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News: Northwest Topos v0.26 now available (December 12, 2013)
 
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Author Topic: Difference Between These Topos and the File Depot One?  (Read 2574 times)
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GrnXnham
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« on: September 16, 2010, 10:50:35 pm »

I had been using these topos from file depot:

http://www.gpsfiledepot.com/maps/view/95/

Jon, is there any difference between your Topos and these that you know of? I have found a few areas of WA where topo info/data is completely missing from the complete download at File Depot.

Looks like the download from File Depot is much smaller than yours. Something has to be missing from this version. I'm just not sure what.
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Gsnorgathon
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« Reply #1 on: September 17, 2010, 12:19:40 am »

Those topos won't have the NW Trails, for one; though I don't know if that would account for much of the size difference.
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Moun10Bike
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« Reply #2 on: September 17, 2010, 10:14:44 am »

Jon, is there any difference between your Topos and these that you know of?

Yes - tons, IMHO.  It really takes a lot of work to do maps right and even then you have errors all over the place.  I like to think that I put extra effort into my maps that others don't, but I'll let you determine that based on your own personal impressions of the various mapsets.

First, on the issue of the map size.  The biggest difference is the coverage area.  Washington 24k Topo covers only Washington, while Northwest Topos covers all of Washington, the Idaho Panhandle, about 1/3 of Oregon now, and increasing portions of BC.  Here's a visual comparison of the two zoomed out to show all extent:



The size will continue to increase as I finish Oregon and work into expand into the surrounding regions.

Another difference in the two mapsets are the contour intervals.  I have worked to insure that the intervals in Northwest Topos match (or exceed) what the USGS determined was the best interval for any given quad.  Most mapsets out there just pick one interval for the entire mapset (it's easier).  This becomes noticeable in areas where the elevation differences are not as great as in the mountains and more detail is handy.  For example, here is a comparison of the area around Tokul (near Snoqualmie Falls) where Northwest Topos is using 20-foot intervals vs. Washington 24k Topo's 40-foot intervals:



Another thing that separates Northwest Topos from other mapsets out there is that I have gone to considerable efforts to obtain and incorporate land ownership/management data.  This includes areas that often fall off of the radar like local and state parks, etc.  For example, here is a shot of the Discovery Park area in Seattle.  You can see that Northwest Topos displays the park area and details while most other mapsets just rely on national-scale areas:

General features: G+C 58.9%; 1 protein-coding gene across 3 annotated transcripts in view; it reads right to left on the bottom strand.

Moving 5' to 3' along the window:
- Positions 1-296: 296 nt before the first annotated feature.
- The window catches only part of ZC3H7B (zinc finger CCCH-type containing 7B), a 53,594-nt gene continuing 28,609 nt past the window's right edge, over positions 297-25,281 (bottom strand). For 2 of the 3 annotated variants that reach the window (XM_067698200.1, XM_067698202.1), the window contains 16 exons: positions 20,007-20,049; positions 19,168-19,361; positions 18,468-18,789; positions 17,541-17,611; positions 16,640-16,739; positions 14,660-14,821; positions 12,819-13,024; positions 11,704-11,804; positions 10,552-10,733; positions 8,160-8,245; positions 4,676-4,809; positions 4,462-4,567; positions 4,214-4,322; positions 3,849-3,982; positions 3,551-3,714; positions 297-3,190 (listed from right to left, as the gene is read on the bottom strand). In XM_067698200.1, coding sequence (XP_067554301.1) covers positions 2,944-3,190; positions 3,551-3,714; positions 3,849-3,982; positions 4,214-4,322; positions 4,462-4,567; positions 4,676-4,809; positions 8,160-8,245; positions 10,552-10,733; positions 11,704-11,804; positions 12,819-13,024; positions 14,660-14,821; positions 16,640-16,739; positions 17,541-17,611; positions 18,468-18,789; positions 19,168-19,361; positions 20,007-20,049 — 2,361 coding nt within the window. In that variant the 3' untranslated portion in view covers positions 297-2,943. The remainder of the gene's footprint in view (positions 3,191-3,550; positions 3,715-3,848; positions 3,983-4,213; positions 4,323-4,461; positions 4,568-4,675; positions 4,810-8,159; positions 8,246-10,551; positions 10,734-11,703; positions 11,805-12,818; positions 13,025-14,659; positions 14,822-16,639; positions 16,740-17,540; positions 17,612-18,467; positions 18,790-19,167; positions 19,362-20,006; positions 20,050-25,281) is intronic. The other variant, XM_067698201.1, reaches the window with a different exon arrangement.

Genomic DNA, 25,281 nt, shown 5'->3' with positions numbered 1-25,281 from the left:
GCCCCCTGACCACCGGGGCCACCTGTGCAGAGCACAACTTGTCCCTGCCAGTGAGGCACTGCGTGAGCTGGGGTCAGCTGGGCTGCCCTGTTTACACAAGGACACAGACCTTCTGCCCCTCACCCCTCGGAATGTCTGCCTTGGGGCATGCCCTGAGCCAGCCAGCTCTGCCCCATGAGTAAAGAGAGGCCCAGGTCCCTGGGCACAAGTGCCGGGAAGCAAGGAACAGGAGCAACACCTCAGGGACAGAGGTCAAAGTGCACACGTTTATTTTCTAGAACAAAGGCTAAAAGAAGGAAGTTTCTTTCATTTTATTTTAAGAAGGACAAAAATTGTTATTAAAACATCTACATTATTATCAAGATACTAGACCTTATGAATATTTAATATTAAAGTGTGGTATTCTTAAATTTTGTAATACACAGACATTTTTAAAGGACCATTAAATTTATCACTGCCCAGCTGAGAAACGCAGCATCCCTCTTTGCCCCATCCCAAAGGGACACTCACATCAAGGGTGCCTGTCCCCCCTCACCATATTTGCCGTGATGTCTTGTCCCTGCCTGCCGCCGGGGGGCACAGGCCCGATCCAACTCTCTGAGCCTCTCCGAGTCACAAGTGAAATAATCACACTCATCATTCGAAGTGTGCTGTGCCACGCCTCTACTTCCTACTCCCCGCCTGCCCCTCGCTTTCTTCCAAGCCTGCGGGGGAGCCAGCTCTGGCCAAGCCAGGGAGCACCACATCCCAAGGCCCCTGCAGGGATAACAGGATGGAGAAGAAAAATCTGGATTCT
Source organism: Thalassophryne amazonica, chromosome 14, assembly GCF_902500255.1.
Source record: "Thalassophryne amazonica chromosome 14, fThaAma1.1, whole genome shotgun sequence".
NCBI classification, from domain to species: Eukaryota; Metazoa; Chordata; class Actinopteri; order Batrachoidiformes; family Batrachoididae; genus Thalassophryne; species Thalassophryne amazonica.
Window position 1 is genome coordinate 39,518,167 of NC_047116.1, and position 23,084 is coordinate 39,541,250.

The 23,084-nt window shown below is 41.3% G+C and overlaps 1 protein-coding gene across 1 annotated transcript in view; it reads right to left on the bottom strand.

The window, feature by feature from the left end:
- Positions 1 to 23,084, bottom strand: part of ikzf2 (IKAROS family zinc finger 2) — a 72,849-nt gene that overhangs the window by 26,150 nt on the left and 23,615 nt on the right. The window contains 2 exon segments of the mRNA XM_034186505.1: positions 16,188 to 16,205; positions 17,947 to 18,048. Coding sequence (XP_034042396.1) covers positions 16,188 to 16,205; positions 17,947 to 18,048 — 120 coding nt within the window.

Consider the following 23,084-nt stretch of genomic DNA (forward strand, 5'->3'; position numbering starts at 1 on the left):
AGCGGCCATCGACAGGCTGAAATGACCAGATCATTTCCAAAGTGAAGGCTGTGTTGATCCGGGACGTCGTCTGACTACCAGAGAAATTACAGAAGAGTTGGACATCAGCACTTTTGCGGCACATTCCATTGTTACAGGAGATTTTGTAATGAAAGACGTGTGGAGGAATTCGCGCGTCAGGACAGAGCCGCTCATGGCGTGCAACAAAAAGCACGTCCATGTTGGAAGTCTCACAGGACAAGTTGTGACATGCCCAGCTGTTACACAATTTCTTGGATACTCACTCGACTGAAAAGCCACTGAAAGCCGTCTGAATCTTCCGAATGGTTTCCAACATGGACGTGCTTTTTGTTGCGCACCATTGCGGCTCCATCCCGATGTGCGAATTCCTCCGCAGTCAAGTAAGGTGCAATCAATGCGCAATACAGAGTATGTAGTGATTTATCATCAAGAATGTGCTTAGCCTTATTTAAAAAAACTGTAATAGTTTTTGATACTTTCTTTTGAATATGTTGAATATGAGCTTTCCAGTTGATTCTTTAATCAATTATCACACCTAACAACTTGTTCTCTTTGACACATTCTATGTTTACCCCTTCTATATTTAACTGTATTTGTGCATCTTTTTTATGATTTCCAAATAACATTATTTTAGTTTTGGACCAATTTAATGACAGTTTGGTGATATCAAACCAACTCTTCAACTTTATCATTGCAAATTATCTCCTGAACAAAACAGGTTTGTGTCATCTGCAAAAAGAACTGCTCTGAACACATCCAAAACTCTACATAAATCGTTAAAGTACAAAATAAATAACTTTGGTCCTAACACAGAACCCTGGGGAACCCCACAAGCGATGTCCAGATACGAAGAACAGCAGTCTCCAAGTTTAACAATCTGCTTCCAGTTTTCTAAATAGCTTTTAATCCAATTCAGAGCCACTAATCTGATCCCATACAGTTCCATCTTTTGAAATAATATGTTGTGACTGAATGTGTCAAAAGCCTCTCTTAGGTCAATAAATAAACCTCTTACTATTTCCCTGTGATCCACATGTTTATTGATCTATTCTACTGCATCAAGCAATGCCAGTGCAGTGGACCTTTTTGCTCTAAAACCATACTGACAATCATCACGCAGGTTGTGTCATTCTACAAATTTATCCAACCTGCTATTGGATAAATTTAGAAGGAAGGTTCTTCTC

Now, regarding quality.  You probably noticed the lack of water around Discovery Park in Washington 24k Topo in the above comparison shot.  There is something about Puget Sound in the USGS hydrology data that causes the map creation tools to hiccup.  I ran into the issue when I saw that the Sound was not displaying in Northwest Topos.  It took a significant amount of investigation and trial-and-error before I was able to get the Sound to display properly.  Every other user-created mapset that I have seen out there has not made that effort:



Similarly, many other mapsets have completely overlooked the fact that a whole section of the Strait of Juan de Fuca and shoreline along the Olympic Peninsula east of Sequim is missing from the government data sources.  I manually digitized that data using aerial imagery and topo maps.

For my last point, I'll mention that while it is easiest to just grab data from government sources and throw it quickly into a mapset, it often takes some effort to determine if everything should be displayed, or how it should be displayed.  Case in point: the National Hydrology Dataset contains "extra" lines in it that are meant to show flow, but do not represent actual watercourses.  These are called artificial paths and are used to indicate how streams combine in a lake, or identify river flows when the rivers themselves are large and represented as polygons rather than lines.  These artificial paths are useful for some GIS analyses but serve no use on maps.  I have taken the effort to remove these from my dataset and, since they are the only source for river names in the dataset (the waterbodies themselves are for whatever reason unnamed), apply the names from the artificial paths to my polygonal rivers.  Other mapsets have not done this, so you see "streams" flowing through lakes and down rivers: